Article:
affirming the district court's judgment for the defendant in a claim for aiding and abetting breach of fiduciary duty on the grounds that the defendant "did not actually know" about the breachSummary of this case from Schwartzman v. Morningstar, Inc.
Submitted Under Third Circuit LAR 34.1(a) January 11, 2011.
Opinion Filed: February 11, 2011.
Appeal from the United States District Court for the Eastern District of Pennsylvania (D.C. Civil No. 05-01651), District Judge: Honorable James Knoll Gardner.
Lynanne B. Wescott, Esq., The Wescott Law Firm, Philadelphia, PA, for Appellants.
James W. Gicking, Esq., Arthur W. Lefco, Esq., Aaron E. Moore, Esq., Marshall, Dennehey, Warner, Coleman Goggin, Philadelphia, PA, for Appellee.
Before: SCIRICA, BARRY and VANASKIE, Circuit Judges.
The District Court granted in part and denied in part defendant's motion to dismiss. After a bench trial of thirty-five days, the Court entered judgment in favor of defendant on the remaining claims. Plaintiffs appeal the Court's decisions. We will affirm in part and reverse and remand in part.
The differences between the facts alleged in the amended complaint and the facts that the District Court found after trial are not material to our resolution of this appeal. We will, therefore, summarize the facts as found by the Court.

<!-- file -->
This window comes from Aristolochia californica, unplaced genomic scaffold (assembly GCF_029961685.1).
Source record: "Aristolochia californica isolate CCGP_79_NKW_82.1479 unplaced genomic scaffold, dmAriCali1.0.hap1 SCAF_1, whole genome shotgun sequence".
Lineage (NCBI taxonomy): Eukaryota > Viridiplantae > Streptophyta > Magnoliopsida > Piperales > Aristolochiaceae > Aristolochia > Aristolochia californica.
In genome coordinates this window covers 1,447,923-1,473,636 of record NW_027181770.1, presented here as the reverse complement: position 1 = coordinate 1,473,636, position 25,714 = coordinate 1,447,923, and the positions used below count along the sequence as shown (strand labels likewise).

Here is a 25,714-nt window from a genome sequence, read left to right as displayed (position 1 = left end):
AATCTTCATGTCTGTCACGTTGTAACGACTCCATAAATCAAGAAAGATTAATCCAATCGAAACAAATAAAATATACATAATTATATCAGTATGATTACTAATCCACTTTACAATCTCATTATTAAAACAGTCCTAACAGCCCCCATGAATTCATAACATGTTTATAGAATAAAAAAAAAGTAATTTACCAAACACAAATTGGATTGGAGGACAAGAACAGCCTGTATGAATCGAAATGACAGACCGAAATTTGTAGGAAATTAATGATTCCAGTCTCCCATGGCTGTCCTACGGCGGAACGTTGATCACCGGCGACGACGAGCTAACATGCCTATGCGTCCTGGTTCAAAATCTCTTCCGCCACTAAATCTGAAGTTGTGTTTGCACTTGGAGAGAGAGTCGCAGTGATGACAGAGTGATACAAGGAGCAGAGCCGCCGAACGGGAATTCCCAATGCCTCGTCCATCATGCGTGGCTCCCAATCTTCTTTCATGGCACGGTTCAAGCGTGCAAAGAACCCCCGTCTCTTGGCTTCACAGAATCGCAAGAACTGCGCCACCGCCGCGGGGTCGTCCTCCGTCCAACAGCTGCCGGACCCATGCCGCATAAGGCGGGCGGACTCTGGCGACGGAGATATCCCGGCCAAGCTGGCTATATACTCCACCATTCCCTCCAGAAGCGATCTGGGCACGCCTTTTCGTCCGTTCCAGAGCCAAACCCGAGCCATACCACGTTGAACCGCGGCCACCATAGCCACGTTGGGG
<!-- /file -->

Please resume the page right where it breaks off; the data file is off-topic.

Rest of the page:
Weaver Nut Company ("Weaver Nut") distributes candy, nuts, and dried fruit. Ten years ago, E. Paul Weaver, III ("Weaver"), and Miriam Weaver, his wife (collectively the "Weavers"), owned Weaver Nut, but the company was in financial straits. For "many years" under Weaver's leadership, Weaver Nut "engaged in practices including below cost sales to customers, purchasing without regard to existing inventory and anticipated demand and sale of `out of date' product." (R. at 58.) In the spring of 2001, Michael Reis, Sr. ("Reis"), learned about Weaver Nut's situation and told Lawrence Katz about it. Katz does business as the Summit Private Capital Group ("Summit"), and Katz proposed to Weaver that Weaver Nut and Summit enter into a Merchant Banking and Corporate Development Agreement ("Agreement"). The Agreement was executed by Weaver and Katz in the summer of 2001. Under its terms, Reis became the CFO of Weaver Nut; Reis, Katz, and Weaver received compensation; and Summit was entitled to certain payments, including a commission on the financing deals it arranged. By virtue of an option in the Agreement, Reis and Katz became shareholders in Weaver Nut, and by the end of 2001, they collectively owned one half of the company, and the Weavers owned the other half.